The fundamental reason, both for poor memory and poor eyesight in school children, in short, is our irrational and unnatural educational system. Montessori has taught us that it is only when children are interested that they can learn. It is equally true that it is only when they are interested that they can see. This fact was strikingly illustrated in the case of one of the two pairs of sisters mentioned above. Phebe, of the keen eyes, who could recite whole books if she happened to be interested in them, disliked mathematics and anatomy extremely, and not only could not learn them but became myopic when they were presented to her mind. She could read letters a quarter of an inch high at twenty feet in a poor light, but when asked to read figures one to two inches high in a good light at ten feet she miscalled half of them. When asked to tell how much 2 and 3 made, she said "4," before finally deciding on "5": and all the time she was occupied with this disagreeable subject the retinoscope showed that she was myopic. When I asked her to look into my eye with the ophthalmoscope, she could see nothing, although a much lower degree of visual acuity is required to note the details of the interior of the eye than to see the moons of Jupiter.
Shortsighted Isabel, on the contrary, had a passion for mathematics and anatomy, and excelled in those subjects. She learned to use the ophthalmoscope as easily as Phebe had learned Latin. Almost immediately she saw the optic nerve, and noted that the center was whiter than the periphery. She saw the light-colored lines, the arteries; and the darker ones, the veins; and she saw the light streaks on the blood-vessels. Some specialists never become able to do this, and no one could do it without normal vision. Isabel's vision, therefore, must have been temporarily normal when she did it. Her vision for figures, although not normal, was better than for letters.
In both these cases the ability to learn and the ability to see went hand in hand with interest. Phebe could read a photographic reduction of the Bible and recite what she had read verbatim, she could see the moons of Jupiter and draw a diagram of them afterwards, because she was interested in these things; but she could not see the interior of the eye, nor see figures even half as well as she saw letters, because these things bored her. When, however, it was suggested to her that it would be a good joke to surprise her teachers, who were always reproaching her for her backwardness in mathematics, by taking a high mark in a coming examination, her interest in the subject awakened and she contrived to learn enough to get seventy-eight per cent. In Isabel's case letters were antagonistic. She was not interested in most of the subjects with which they dealt, and, therefore, she was backward in those subjects, and had become habitually myopic. But when asked to look at objects which aroused an intense interest her vision became normal.
When one is not interested, in short, one's mind is not under control, and without mental control one can neither learn nor see. Not only the memory but all other mental faculties are improved when the eyesight becomes normal. It is a common experience with patients cured of defective sight to find that their ability to do their work has improved.
The teacher whose letter is quoted in a later chapter testified that after gaining perfect eyesight she "knew better how to get at the minds of the pupils," was "more direct, more definite, less diffused, less vague," possessed, in fact, "central fixation of the mind." In another letter she said: "The better my eyesight becomes the greater is my ambition. On the days when my sight is best have the greatest anxiety to do things."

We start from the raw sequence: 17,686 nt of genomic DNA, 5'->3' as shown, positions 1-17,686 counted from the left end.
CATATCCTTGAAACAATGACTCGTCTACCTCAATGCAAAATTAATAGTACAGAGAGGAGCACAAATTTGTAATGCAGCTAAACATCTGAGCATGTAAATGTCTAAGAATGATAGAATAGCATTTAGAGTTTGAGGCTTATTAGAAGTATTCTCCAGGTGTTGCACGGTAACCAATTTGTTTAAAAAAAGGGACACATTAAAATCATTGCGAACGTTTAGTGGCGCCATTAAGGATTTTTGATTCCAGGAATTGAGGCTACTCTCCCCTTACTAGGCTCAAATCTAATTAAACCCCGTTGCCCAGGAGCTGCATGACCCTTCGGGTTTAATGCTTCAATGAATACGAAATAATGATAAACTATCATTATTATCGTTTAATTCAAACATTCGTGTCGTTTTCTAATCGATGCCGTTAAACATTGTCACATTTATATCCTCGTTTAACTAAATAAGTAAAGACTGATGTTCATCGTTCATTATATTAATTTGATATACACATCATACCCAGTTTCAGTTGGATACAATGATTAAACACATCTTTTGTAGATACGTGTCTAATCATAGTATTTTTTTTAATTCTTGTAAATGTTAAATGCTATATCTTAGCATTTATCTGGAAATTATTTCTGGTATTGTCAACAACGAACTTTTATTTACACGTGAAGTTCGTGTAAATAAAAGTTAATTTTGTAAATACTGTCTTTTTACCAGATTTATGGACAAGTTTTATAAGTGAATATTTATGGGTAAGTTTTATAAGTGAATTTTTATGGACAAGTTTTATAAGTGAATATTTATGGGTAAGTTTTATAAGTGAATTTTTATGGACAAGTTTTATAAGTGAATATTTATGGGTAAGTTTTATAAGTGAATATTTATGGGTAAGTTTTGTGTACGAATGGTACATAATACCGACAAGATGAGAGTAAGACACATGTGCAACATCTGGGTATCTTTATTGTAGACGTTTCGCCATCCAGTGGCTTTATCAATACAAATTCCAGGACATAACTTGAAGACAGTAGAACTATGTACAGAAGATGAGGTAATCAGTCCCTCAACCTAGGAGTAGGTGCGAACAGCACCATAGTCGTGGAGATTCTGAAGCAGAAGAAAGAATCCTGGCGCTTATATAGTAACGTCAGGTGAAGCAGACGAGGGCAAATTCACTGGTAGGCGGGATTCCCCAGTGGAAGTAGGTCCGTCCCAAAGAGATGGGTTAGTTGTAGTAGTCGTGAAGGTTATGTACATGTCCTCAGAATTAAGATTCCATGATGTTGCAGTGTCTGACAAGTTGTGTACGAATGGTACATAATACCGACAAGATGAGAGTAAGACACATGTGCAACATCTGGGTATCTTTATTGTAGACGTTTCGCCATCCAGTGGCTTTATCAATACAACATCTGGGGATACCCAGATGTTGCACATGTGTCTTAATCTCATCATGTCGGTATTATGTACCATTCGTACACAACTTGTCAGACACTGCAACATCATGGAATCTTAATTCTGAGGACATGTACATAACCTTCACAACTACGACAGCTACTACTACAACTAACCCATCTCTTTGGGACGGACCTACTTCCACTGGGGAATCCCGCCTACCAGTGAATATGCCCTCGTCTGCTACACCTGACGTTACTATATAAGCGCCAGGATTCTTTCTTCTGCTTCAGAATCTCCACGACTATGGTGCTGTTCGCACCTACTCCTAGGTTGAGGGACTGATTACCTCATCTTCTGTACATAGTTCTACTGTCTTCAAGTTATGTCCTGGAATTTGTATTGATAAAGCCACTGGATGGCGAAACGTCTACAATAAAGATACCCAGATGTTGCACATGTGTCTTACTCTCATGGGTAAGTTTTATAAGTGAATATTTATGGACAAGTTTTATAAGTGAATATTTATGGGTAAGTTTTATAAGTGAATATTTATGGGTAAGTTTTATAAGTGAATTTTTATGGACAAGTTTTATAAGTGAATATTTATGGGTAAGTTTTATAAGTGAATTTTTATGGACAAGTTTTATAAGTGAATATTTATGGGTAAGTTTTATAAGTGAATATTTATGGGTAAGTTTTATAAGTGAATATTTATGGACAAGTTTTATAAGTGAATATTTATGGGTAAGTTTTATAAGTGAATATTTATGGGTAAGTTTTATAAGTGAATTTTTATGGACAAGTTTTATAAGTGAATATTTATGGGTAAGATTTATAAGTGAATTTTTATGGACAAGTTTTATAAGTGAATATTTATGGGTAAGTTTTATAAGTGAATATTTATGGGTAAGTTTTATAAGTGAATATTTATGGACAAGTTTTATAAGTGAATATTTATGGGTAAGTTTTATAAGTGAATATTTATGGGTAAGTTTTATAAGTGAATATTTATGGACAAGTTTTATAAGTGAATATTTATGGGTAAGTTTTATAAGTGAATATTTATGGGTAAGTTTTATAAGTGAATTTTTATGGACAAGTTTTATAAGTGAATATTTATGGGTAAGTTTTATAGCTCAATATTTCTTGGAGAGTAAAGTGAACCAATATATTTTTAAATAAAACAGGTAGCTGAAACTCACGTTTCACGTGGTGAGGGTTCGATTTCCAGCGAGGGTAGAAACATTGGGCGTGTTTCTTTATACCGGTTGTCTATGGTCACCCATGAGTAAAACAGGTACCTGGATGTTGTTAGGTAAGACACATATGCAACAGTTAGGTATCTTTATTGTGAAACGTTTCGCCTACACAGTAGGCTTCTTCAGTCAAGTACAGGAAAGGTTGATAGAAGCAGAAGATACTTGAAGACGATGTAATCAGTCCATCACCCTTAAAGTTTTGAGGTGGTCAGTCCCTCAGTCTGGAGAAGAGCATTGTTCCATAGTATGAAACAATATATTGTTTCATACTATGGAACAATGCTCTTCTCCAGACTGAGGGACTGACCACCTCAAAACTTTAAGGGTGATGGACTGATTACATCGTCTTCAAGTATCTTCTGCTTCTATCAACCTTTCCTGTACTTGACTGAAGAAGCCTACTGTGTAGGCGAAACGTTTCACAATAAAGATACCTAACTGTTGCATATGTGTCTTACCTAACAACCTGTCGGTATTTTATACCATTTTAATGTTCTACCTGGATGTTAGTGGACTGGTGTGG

Another teacher reported that one of her pupils used to sit doing nothing all day long, and apparently was not interested in anything. After the test card was introduced into the classroom and his sight improved, he became anxious to learn, and speedily developed into one of the best students in the class. In other words his eyes and his mind became normal together.
A bookkeeper nearly seventy years of age who had worn glasses for forty years found after he had gained perfect sight without glasses that he could work more rapidly and accurately and with less fatigue than ever in his life before. During busy seasons, or when short of help, he has worked for some weeks at a time from 7 a. m. until 11 p. m., and he insisted that he felt less tired at night after he was through than he did in the morning when he started. Previously, although he had done more work than any other man in the office, it always tired him very much. He also noticed an improvement in his temper. Having been so long in the office, and knowing so much more about the business than his fellow employees, he was frequently appealed to for advice. These interruptions, before his sight became normal, were very annoying to him, and often caused him to lose his temper. Afterward, however, they caused him no irritation whatever.
In another case, symptoms of insanity were relieved when the vision became normal. The patient was a physician who had been seen by many nerve and eye specialists before he came to me, and who consulted me at last, not because he had any faith in my methods, but because nothing else seemed to be left for him to do. He brought with him quite a collection of glasses prescribed by different men, no two of them being alike. He had worn glasses, he told me, for many months at a time without benefit, and then he had left them off and had been apparently no worse. Outdoor life had also failed to help him. On the advice of some prominent neurologists he had even given up his practice for a couple of years to spend the time upon a ranch, but the vacation had done him no good.